With the ‘mystery’ and the question who the stage manager is, Otten’s two main themes have been established. They can be divided into two pairs: knowledge versus ignorance and choice versus coercion. The first pair is central to Otten’s early work and is related to the paradoxical longing of man. He wants to know everything and at the same time keep things secret. For he is afraid that knowledge won’t make him any happier. Love is blind, and someone who sees clearly is no longer capable of loving. The ultimate knowledge is knowledge of the last things, of death. And such knowledge can be seen as a directive. ‘Knowledge is a sentence,’ says doctor Loef. ‘That someone is incurably ill is not only a fact, but also a decision. It has to be carried out.’
This immediately brings us to the second pair, the tension between wanting to and having to, that has been a central theme in Otten’s work since 1997. In his lecture, Pascal’s Trap (De fuik van Pascal, 1997), Otten criticises the modern belief in free choice and the omnipotence of the individual. He advances the possibility that man is not ‘his own creation’, that is to say, that there are powers that are beyond him. This leads, in 1999, to Otten’s decision to become a Catholic. His conversion, described in The Miracle of the Loose Elephants (Het wonder van de losse oliphanten, 1999) attracted much critical comment in the Dutch press. The essayist Rudy Kousbroek condemned Otten with extraordinary harshness and the novelist Atte Jongstra portrayed him as the ridiculous zealot Jan-Willem in his bulky novel The Counterpart (De tegenhanger, 2003). For Otten religion is the bridge between wanting to and having to – the religious person wants to believe that there are powers that are beyond him, that compel him to live and to die. But this wanting is not the same as free choice, for the believer thinks he has to want it.
In this way the believer creates his own God, while he is, equally, being created by Him. This is something the believer has in common with the artist, who only becomes an artist through the art he creates. Thus he too is created by his own creation. In Specht and Son (Specht en zoon, 2004) the writer tries to approach this twofold creation from the perspective of the work of art. In other words, he abandons the traditional point of view of the so-called free and creative individual and looks through the eyes of the so-called passive, created object. For in this novel it is a canvas that is speaking, a canvas that has to be painted. And for that it is dependent on Felix Vincent, the painter who, with quite unmistakable symbolism, is called ‘the creator’ by the narrator.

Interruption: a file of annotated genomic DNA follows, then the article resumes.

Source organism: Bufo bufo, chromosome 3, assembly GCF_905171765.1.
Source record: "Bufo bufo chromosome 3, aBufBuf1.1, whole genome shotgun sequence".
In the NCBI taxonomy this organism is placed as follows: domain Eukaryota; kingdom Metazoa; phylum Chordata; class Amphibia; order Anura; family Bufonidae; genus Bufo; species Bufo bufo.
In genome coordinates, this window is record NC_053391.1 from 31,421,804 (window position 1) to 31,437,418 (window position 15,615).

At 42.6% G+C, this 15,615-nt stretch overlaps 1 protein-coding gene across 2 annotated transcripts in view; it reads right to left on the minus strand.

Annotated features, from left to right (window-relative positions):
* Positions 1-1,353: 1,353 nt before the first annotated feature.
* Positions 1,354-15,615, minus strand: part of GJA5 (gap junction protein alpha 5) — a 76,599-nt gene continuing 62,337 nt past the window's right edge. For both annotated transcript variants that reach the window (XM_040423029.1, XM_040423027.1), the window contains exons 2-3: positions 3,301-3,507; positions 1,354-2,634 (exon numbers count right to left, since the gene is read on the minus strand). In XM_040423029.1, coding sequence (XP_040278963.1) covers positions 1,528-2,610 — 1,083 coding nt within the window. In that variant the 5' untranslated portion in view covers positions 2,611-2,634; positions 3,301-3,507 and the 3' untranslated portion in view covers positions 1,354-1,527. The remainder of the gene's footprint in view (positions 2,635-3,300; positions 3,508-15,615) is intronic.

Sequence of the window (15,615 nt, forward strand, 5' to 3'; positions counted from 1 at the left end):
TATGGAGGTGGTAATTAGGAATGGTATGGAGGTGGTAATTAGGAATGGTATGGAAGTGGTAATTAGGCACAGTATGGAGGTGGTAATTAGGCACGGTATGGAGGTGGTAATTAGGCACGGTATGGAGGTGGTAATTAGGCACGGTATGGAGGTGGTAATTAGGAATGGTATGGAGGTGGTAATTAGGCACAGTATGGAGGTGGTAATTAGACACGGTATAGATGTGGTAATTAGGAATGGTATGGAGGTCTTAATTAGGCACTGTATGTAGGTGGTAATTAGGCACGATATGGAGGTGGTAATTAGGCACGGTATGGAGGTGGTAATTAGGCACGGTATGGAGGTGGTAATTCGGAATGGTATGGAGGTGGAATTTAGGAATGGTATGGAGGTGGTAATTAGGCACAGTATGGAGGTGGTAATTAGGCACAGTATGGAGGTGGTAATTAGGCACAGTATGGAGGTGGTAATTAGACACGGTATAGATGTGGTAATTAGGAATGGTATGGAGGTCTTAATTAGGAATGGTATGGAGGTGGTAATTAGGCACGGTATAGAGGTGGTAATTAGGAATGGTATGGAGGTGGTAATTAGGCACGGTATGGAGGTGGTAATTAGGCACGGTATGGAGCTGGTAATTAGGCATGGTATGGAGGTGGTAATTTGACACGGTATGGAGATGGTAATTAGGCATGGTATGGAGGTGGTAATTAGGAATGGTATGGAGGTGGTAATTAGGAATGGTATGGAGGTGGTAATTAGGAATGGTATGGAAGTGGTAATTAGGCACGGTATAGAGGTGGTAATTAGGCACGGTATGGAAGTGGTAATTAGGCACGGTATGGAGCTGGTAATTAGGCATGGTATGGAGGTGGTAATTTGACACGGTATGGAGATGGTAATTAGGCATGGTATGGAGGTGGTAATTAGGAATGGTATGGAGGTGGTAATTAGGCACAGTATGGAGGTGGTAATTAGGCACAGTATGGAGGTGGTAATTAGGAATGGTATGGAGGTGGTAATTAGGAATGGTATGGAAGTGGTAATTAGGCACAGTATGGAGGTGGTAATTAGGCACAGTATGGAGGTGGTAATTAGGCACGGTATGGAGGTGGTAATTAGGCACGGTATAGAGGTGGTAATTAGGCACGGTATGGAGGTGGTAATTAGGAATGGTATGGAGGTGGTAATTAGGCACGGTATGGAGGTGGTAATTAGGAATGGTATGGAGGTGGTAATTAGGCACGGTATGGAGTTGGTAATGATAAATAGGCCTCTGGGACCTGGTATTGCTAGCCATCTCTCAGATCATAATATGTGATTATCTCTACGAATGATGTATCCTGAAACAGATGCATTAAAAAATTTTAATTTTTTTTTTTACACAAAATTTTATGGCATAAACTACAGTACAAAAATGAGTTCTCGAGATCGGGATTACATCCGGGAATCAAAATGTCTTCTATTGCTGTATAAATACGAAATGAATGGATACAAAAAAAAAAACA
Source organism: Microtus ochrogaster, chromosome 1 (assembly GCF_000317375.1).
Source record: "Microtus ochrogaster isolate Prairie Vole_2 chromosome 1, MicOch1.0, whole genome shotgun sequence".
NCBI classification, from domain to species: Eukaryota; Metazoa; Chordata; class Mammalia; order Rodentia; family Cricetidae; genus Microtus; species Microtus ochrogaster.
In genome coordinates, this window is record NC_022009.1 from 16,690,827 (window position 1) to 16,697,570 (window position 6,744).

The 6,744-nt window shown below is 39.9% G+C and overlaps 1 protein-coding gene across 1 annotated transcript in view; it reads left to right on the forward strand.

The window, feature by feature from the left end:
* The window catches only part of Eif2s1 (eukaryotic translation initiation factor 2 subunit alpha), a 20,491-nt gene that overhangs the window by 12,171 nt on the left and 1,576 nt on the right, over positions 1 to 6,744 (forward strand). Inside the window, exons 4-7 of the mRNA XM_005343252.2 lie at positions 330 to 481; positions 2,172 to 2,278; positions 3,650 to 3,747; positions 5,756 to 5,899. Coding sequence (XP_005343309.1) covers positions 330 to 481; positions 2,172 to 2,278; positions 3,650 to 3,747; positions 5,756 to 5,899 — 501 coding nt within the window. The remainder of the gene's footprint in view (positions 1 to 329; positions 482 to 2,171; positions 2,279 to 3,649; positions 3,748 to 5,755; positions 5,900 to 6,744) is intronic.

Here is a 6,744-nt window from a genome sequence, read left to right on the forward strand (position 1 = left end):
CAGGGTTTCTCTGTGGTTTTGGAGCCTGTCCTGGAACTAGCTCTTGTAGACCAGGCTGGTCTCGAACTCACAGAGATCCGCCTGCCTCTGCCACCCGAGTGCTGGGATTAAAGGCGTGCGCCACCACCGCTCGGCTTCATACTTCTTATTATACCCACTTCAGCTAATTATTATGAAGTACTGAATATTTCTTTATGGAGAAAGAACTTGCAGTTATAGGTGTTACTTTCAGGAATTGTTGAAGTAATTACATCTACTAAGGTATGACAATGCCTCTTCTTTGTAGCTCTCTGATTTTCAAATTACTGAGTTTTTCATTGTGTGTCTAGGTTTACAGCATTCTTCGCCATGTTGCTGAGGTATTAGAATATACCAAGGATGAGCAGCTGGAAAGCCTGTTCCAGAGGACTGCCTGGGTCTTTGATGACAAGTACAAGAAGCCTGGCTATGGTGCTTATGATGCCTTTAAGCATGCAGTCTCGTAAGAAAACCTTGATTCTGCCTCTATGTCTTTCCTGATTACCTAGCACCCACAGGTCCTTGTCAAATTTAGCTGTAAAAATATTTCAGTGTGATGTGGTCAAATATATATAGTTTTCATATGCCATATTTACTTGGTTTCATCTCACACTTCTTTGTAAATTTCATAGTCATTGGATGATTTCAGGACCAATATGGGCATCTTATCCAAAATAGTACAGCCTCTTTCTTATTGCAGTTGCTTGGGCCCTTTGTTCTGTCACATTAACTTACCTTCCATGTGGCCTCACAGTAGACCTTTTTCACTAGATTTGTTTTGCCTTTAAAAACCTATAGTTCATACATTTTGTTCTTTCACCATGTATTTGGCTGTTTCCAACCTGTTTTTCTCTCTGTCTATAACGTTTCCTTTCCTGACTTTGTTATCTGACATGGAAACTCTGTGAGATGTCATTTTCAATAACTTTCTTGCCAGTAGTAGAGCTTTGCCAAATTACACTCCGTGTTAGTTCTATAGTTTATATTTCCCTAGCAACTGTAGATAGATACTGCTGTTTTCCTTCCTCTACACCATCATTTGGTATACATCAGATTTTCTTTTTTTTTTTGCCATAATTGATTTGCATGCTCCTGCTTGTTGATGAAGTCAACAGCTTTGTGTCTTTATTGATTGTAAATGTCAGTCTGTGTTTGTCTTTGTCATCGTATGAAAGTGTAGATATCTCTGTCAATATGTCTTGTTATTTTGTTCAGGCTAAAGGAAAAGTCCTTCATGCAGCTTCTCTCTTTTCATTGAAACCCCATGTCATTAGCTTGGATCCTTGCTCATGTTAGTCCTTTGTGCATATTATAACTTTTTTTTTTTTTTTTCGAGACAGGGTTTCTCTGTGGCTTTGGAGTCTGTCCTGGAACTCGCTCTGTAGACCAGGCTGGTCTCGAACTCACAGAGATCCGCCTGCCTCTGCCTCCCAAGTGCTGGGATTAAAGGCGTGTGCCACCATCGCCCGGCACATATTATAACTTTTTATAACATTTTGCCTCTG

The painter doesn’t really want to, but he has to. He has been commissioned by the wealthy Specht, who wants a portrait of his dead son, Singer. He hopes the painting will bring him back to life. The boy would rise up under the gaze of the artist, which symbolises the gaze of the other – which might even be that of the Other, the Creator. The painting will give the subject the chance to see himself through the eyes of the other. But how would this be possible when Singer is already dead? And why is it that the boy, unlike his father, has such a dark skin? Those are the mysteries that compel the painter to accept the commission, even though he fears there is something wrong. He is constrained by the mystery and will paint the portrait of the dead boy because he wants to know how he has lived. He feels he has to accept this work.
But the gaze of the artist who wants to know, proves unable to bring things back to life. Through the journalist Minke Dupuis Felix discovers that Singer wasn’t Specht’s son, but a heroin-addicted sex-slave who tried to commit suicide. The gaze the artist directs at his painting, should be the loving gaze the father directs at his son. By extension it would be the gaze which God the Father directs at mankind. But Felix can’t see Specht as a father any more. He knows too much to be able to paint the innocence of the boy and the love of the so-called father. When Oedipus realised what he had done he blinded himself. When Felix discovers the true state of affairs, he burns the painting and so destroys the gaze of the creator. It has now become impossible for the canvas and its subject to exist in the eyes of the other. ‘How does a creature like myself ever get to see itself?’ the canvas had wondered. At the end of the story it can no longer see itself. The desperately ill Specht begs Felix: ‘Paint him again. The way he is. He is alive. One day he will come to look at himself.’ Those are the novel’s last words. They ask for the restoration of the work of art, a renewed belief in the mystery, and in so doing they symbolise Otten’s own art, which sees literature as the respectful exploration of the mystery, searching for an understanding gaze. A gaze that doesn’t want to resolve the incomprehensible, but to embrace it.
By Bart Vervaeck
Translated by Pleuke Boyce
First published in The Low Countries, 2008